On Thursday, Pope Benedict XVI began facing his final hours of as the sitting religious leader of the world's 1.2 billion Catholics. Earlier that morning Pope Benedict XVI met with more than 100 cardinals who must now choose his replacement. His decision to stand down - the first pope to do so in six centuries - has thrown the Roman Catholic Church into a whirl of activity. This morning, the CNN contributor Father Edward Beck joins “Starting Point” to talk about his resignation.
Regarding Pope Benedict XVI’s successor, Beck says, “there's a lot of talk that the Catholic Church is in the developing world, in Africa and Asia, so I want to go out a limb and I want to throw someone out from the developing nation of the Philippines, Cardinal Tagle.”
In November of last year at age 55, Tagle became the world's second youngest cardinal. Beck says Tagle also interesting because "he is so humble.”
“When he was bishop in… the Philippines, he would ride his bicycle. He would encounter all the people on the streets. He would invite the poor in his residence to eat,” Father Beck says.
On Thursday, Pope Benedict XVI pledged an "unconditional obedience" and respect to whoever takes up the reins after his dramatic resignation. During his final hours as pope he is expected to depart the Courtyard of San Damaso in his chopper and land in Castel Gandolfo – his temporary retirement home. Pope Benedict XVI is the first pope to resign in six centuries. At 8 p.m. (2 p.m. ET), the pope will officially be in retirement. This morning Sister Simone Campbell, Executive Director of NETWORK joins "Starting Point" to discuss the pope’s resignation becoming effective today.
Pope Benedict XVI’s legacy is defined by two significant and historic factors, Campbell says. The first is “his amazing teaching with regards to the economic challenges of our globalized world and really challenging the first world to be mindful of justice for everyone.” The second revolves around the “fact that he acknowledged his limitations in aging and has resigned. I think it was a very courageous act on his part and I think that boldness hopefully will help open up some new opportunities in the church.”
Campbell, who also serves as a member of the Sisters of Social Service, says the likelihood that the new pope will push hard to change the role for women within the Catholic Church is “probably slim to none.” She however remains hopeful adding “as we embrace reality of our modern world, women are moving more into roles of leadership and, quite frankly, the church needs us there more than they ever have. And so I think maybe it's going to happen just by doing. Often law follows practice, not leads practice.”
Pastor Rick Warren, author of "The Purpose Driven Life: What on Earth Am I Here For?," joins "Starting Point" on Thursday to discuss his updated bestseller and how the culture of religion in the United States has changed in the past ten years.
"The audience has changed," Pastor Warren explains. "A girl who was 12 years old when the book came out is now 22. She needs to know her purpose. I really refocused the book for people in their 20s and 30s who may have ignored it 10 years ago."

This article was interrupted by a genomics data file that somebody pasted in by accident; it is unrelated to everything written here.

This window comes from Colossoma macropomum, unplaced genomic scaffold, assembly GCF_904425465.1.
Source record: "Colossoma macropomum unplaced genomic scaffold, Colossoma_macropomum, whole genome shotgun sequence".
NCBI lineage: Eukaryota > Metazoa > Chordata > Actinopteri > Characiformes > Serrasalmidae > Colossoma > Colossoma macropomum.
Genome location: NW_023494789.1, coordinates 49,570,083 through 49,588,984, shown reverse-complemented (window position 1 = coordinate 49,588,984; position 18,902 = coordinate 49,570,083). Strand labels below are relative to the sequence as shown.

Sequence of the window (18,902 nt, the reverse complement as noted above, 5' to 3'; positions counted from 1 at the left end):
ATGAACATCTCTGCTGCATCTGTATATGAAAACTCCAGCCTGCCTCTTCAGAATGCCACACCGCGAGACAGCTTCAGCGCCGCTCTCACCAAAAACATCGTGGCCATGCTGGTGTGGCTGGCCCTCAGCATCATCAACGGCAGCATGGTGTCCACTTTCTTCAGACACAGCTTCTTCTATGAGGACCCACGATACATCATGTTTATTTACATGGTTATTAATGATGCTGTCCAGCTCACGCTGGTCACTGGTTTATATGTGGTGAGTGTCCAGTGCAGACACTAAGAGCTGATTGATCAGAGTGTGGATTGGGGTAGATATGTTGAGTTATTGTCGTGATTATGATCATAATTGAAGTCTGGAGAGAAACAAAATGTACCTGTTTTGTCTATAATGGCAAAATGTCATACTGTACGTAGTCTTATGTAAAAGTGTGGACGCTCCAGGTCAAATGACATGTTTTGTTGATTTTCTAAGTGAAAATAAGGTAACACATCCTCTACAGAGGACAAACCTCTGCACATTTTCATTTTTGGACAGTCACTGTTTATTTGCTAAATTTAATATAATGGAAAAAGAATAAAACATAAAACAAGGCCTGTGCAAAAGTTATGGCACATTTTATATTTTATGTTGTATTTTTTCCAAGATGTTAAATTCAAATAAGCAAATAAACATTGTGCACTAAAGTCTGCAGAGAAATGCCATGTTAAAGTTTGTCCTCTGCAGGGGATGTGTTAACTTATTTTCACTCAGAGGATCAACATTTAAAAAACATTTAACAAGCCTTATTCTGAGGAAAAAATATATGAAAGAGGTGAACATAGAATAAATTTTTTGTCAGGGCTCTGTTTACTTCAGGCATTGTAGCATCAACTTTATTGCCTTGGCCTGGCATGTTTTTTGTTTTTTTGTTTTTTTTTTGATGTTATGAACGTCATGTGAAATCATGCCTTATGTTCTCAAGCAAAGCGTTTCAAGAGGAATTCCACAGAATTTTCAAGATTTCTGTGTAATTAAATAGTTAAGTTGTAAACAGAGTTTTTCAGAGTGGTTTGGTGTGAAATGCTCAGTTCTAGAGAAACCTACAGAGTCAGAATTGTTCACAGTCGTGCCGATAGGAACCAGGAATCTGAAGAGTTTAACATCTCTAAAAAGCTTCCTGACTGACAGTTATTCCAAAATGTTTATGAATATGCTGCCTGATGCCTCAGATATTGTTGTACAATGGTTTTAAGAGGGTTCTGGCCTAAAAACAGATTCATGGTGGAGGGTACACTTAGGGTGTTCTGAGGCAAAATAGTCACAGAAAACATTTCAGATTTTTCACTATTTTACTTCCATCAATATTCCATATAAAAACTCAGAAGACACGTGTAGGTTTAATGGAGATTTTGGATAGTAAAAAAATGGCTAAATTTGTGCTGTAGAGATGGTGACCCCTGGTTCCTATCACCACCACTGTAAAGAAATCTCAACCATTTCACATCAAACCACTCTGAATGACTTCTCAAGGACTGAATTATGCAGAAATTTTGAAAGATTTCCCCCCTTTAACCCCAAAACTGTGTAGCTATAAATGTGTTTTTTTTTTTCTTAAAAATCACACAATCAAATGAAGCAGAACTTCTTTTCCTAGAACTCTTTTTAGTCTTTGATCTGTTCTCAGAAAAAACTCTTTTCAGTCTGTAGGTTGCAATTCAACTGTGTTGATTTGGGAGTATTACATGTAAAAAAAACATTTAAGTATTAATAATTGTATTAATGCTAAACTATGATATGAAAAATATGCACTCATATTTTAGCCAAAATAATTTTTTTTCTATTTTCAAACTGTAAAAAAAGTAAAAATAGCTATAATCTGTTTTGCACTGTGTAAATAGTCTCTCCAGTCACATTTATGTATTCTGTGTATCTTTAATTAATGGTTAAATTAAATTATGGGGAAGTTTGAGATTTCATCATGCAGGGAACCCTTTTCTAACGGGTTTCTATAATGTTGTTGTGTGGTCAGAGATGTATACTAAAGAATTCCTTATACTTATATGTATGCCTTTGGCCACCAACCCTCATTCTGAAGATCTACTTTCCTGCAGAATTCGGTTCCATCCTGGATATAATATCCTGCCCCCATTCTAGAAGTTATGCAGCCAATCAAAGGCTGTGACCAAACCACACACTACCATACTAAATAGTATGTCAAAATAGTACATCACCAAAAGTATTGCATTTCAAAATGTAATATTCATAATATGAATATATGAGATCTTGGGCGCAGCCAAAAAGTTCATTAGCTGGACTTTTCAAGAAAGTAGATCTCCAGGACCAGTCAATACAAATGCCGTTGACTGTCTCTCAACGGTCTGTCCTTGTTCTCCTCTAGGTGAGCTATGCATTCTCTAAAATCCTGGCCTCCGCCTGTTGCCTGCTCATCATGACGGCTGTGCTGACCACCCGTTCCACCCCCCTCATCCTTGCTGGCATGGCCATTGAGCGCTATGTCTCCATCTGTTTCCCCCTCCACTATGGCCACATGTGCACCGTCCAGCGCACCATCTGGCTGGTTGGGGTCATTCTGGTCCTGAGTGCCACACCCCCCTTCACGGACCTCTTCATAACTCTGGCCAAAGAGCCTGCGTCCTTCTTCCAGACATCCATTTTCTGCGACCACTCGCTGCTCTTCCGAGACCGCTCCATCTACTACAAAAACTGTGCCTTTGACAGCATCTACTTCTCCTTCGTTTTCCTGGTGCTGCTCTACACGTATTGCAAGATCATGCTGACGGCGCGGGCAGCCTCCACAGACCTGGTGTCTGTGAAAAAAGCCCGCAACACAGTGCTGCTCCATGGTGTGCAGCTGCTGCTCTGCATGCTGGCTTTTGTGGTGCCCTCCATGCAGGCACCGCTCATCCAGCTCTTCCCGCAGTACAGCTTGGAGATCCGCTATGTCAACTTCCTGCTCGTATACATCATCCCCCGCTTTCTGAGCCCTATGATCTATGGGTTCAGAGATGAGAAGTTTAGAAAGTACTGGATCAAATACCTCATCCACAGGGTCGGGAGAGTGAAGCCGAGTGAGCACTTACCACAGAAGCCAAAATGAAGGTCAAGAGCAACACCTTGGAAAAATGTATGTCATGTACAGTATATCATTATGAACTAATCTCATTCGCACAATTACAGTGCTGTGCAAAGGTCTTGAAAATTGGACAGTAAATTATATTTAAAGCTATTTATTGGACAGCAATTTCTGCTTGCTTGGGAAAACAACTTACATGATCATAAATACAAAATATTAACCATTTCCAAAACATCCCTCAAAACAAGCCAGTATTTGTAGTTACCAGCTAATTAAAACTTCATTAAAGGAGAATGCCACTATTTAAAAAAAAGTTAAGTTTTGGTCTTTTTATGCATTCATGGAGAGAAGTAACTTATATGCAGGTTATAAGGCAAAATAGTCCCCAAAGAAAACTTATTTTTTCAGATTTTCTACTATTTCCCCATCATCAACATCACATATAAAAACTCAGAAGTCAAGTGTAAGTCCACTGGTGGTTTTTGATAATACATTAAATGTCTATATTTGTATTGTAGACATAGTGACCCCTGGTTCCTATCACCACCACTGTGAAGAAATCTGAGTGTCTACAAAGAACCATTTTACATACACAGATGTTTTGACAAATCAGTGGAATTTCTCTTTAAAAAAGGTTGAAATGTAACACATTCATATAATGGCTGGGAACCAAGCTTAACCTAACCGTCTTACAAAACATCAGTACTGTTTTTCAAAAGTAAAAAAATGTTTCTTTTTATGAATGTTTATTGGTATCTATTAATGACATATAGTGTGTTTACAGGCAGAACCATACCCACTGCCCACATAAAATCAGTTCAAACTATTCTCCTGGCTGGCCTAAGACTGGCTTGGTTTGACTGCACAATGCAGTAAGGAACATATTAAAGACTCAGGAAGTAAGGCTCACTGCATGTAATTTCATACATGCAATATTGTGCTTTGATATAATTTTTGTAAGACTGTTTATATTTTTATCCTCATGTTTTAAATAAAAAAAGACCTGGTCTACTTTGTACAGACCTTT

He also adds that new technology encouraged him to update his bestseller, which now offers 30-minute audio teachings in each chapter.
In addition to his updated book, Pastor Warren discusses how Christianity has changed in the United States since his bestseller was first published. "Cultural Christianity is dying," he says. "True Christianity is not." He adds that while fewer people today may identify with the term "Protestant," it does not mean that the Church is dying.
From his television sermons that reach millions across the country, to his podcasts and his bestselling books, Joel Osteen is trying to bring his ministry to homes around the world.
Osteen is one of the most recognizable faces of Christianity in America today and he's recently added a new book to his repertoire, "I Declare: 31 Promises to Speak Over Your Life."
In the book, Osteen lists a declaration a day for 31 days to help the reader set the tone for his/her day and explore his/her personal relationship with God.
Osteen sits down with Soledad O'Brien and the "Starting Point" team today to explain why he thinks that daily affirmations can have a positive affect on people's lives. The pastor also discusses the church's position on homosexuality.
Just two days after democrats pulled up stakes and left Charlotte, N.C. after their convention, the Family Research Council (FRC) and the American Family Association (AFA) held an event there. The two conservative groups co-hosted a nationwide, live simulcast event at the First Baptist Church of Charlotte, encouraging Christians to get out to the polls. It was called "I-Pledge," and simulcast to churches across the country. Headliners included former Senator Rick Santorum and actor and producer Kirk Cameron.
Tony Perkins is the president of the Family Research Council. Perkins also served as host for the I-Pledge event which he says was “a call to faith, family and freedom.” “It was a call for them to pray for our nation, pray for our leaders, the upcoming election, to prepare registering…and then taking the pledge to vote on November 6th.
This morning on “Starting Point” the FRC president also weighed in on the Democrats claiming oversight in their recent convention platform changes. “I guess its kind of a challenge to make room for God on the tray,” says Perkins. “I guess it was oversight. They say it’s an oversight. Ok. …but nobody two days into the convention…Mr. President we didn’t, we forgot to put in that we support unlimited access to taxpayer funding of abortion.”